Woman Battled Severe Headaches For Almost A Year, Doctors Took A Brain Scan And Saw Eight Eggs

Parasitic creatures are no laughing matter. Small and persistent, these parasites have evolved over millennia to adapt to its desired host’s bodies.
We have gotten rid of many of these parasites from our living environment via a combination of application of science and educating the public about hygiene.

In fact, you would find that cases of major parasitic infections are often spread around as viral stories due to its rarity these days.

This means that when after a patient visits someplace with poor hygiene standards, they don’t ever realise that their symptoms are caused by parasites and seek the appropriate medical attention.

A great example would be the viral story of a Texan mom named Yadira Rostro.

In the earlier months of 2015, Rostro found herself complaining of a headache that only seemed to worsen with time.
These headaches would get so bad that it would cripple her at times, and impair her vision.

Nothing she did would help – these headaches would only persist.

Desperate, she finally took a visit to see the doctor.

In September, 9 months after the initial start of the headaches, Rostro discovered via CT scans ordered by her doctors the horrifying reason behind her suffering.

At first, CT scans seemed to have revealed what appeared to be an unusual tumor inside the skull of the 31-year-old mother from Garland.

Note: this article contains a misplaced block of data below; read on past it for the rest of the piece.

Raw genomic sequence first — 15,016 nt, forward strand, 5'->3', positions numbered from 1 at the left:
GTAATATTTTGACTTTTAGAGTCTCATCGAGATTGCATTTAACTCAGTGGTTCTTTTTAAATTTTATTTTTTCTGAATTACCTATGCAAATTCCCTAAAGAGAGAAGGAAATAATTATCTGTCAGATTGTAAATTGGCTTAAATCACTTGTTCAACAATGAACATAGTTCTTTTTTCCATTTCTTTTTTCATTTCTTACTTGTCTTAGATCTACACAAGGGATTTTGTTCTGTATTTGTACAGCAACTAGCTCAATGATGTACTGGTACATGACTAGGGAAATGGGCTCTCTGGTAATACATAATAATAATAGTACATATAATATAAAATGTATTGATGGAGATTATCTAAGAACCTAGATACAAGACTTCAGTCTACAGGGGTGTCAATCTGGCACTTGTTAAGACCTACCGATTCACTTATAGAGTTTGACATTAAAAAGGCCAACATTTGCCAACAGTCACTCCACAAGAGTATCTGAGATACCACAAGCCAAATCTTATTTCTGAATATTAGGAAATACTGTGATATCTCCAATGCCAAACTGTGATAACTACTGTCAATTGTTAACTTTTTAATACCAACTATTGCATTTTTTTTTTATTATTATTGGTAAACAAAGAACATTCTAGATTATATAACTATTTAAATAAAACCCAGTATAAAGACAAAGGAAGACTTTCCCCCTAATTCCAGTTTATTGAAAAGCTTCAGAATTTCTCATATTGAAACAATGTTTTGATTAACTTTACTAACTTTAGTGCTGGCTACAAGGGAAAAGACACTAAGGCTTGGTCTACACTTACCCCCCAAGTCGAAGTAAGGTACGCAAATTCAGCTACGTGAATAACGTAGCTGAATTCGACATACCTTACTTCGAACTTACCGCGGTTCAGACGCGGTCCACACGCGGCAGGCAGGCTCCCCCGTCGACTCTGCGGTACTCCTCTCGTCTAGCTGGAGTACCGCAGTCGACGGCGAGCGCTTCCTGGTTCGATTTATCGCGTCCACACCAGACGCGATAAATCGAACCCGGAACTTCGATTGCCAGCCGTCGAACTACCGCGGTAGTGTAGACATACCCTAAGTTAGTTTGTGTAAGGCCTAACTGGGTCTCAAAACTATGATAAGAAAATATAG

Detailed MRI scans ordered later, however, unveiled the truth – it was actually an infestation of tapeworms.
Parasites that ordinarily are found in the gut at worst, these tapeworms had managed to get access to the body’s bloodstream as eggs and ended up hatching inside Rostro’s skull.

This happens to be a condition known as neurocysticercosis.

As a result, it was their presence that caused the headaches and vision problems that Rostro was experiencing.

This was due to the location of the tapeworms, where they settled at the base of Rostro’s brain.

Due to the urgency of the situation, Rostro underwent surgery immediately.

Lead by neurosurgeon Dr. Richard Meyrat, the surgeons at Methodist Dallas Medical Center proceeded to open up the skull.
They then had to remove the cerebellum so they could access the sacs containing the tapeworms surrounding the brain stem.

These larval sacs were clear, and were filled with liquid. Suspended in this liquid were tapeworm eggs and small tapeworms.

With the help of a microscope, removed about 6 to 8 sacs of tapeworms were then removed from Rostro’s brain.

Since then, Rostro has made a full recovery and is now doing well.

She believes that the infestation was caused by food she ate while she was previously on a trip to Mexico.

It was likely the food was contaminated, thereby allowing tapeworms to enter her gut and subsequently travel through her bloodstream into her brain, where it took residence.

Thankfully, this woman’s life has been saved before any lasting and permanent damage could have been caused.

It does speak volumes about how we ought to maintain and be aware of the hygiene standards of our environment, lest something like this occur again.

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